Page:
Brain Structure and Function

, Volume 214, Issue 5–6, pp 419–433 | Cite as

The contribution(s) of the insula to speech production: a review of the clinical and functional imaging literature



Skilled spoken language production requires fast and accurate coordination of up to 100 muscles. A long-standing concept—tracing ultimately back to Paul Broca—assumes posterior parts of the inferior frontal gyrus to support the orchestration of the respective movement sequences prior to innervation of the vocal tract. At variance with this tradition, the insula has more recently been declared the relevant “region for coordinating speech articulation”, based upon clinico-neuroradiological correlation studies. However, these findings have been criticized on methodological grounds. A survey of the clinical literature (cerebrovascular disorders, brain tumours, stimulation mapping) yields a still inconclusive picture. By contrast, functional imaging studies report more consistently hemodynamic insular responses in association with motor aspects of spoken language. Most noteworthy, a relatively small area at the junction of insular and opercular cortex was found sensitive to the phonetic-linguistic structure of verbal utterances, a strong argument for its engagement in articulatory control processes. Nevertheless, intrasylvian hemodynamic activation does not appear restricted to articulatory processes and might also be engaged in the adjustment of the autonomic system to ventilatory needs during speech production: Whereas the posterior insula could be involved in the cortical representation of respiration-related metabolic (interoceptive) states, the more rostral components, acting upon autonomic functions, might serve as a corollary pathway to “voluntary control of breathing” bound to corticospinal and -bulbar fiber tracts. For example, the insula could participate in the implementation of task-specific autonomic settings such as the maintenance of a state of relative hyperventilation during speech production.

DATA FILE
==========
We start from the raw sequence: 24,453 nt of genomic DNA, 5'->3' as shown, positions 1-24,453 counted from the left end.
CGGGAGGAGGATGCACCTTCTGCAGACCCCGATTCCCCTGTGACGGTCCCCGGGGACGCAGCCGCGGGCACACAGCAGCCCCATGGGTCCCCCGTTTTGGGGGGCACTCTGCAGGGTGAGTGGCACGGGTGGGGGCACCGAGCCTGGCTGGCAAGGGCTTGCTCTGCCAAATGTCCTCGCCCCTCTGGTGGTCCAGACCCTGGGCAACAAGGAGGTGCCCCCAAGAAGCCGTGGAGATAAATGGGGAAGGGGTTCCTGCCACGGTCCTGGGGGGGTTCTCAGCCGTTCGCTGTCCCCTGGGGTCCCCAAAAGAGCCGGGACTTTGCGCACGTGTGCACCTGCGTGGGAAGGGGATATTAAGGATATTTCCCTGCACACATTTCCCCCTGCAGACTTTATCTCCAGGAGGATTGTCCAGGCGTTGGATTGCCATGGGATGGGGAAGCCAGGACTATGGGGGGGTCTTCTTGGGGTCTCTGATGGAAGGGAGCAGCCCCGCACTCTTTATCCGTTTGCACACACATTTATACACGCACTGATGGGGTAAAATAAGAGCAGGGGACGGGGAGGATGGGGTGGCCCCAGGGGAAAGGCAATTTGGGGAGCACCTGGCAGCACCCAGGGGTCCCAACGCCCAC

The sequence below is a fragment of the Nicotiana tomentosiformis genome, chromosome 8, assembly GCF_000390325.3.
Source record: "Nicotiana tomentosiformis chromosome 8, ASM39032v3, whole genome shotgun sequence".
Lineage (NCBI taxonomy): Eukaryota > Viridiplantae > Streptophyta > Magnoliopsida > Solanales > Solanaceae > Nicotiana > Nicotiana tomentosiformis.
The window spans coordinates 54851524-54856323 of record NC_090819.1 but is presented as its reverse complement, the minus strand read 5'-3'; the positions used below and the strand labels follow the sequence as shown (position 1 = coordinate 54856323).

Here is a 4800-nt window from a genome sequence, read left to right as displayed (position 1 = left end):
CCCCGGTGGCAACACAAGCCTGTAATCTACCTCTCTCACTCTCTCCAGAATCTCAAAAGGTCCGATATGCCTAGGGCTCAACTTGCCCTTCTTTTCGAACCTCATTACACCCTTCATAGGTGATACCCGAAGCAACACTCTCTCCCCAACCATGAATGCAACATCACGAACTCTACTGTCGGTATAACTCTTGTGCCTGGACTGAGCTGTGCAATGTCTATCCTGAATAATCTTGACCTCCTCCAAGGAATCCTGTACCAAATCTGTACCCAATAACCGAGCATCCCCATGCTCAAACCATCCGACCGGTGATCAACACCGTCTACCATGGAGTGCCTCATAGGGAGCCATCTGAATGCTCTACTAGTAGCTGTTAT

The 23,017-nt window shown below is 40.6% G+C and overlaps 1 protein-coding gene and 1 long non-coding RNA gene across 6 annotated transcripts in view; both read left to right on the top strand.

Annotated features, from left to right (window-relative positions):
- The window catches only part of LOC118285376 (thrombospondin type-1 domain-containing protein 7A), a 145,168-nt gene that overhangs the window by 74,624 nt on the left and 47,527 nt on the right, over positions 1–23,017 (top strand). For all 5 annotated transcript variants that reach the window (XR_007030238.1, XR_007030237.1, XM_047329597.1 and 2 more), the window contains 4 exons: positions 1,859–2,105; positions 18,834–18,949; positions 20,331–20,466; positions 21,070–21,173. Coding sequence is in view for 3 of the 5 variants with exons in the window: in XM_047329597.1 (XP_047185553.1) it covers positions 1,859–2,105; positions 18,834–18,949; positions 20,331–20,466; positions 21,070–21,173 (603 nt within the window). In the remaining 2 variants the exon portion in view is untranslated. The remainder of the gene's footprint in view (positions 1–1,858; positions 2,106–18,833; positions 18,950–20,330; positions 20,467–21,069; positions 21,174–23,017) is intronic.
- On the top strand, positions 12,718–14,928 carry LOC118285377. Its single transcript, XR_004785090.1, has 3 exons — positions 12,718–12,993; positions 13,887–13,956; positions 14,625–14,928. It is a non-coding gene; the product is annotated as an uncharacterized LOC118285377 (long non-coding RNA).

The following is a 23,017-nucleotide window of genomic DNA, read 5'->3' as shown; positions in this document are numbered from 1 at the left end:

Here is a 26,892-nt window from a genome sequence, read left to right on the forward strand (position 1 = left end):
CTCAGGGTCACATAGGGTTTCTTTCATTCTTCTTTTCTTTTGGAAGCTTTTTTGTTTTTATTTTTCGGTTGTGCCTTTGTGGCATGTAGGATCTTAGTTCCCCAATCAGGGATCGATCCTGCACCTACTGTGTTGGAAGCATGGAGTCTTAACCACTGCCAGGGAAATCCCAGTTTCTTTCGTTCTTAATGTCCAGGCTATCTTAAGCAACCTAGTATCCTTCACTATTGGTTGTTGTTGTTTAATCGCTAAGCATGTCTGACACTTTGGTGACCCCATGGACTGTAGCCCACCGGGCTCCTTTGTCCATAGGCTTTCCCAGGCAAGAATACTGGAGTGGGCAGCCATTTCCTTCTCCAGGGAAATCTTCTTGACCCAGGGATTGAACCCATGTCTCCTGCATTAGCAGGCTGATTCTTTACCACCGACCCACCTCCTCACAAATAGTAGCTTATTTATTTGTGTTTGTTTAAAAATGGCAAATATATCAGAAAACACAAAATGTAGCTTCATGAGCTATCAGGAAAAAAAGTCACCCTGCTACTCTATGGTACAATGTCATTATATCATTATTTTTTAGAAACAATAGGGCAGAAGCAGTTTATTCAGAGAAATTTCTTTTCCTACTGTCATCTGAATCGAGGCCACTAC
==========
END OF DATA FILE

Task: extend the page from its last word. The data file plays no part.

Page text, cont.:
Insula Speech motor control Articulation Speech breathing Respiration 


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Authors and Affiliations

  1. 1.Department of General Neurology, Hertie Institute for Clinical Brain ResearchUniversity of TübingenTübingenGermany
  2. 2.Department of Neurology, Medical CenterUniversity of UlmUlmGermany

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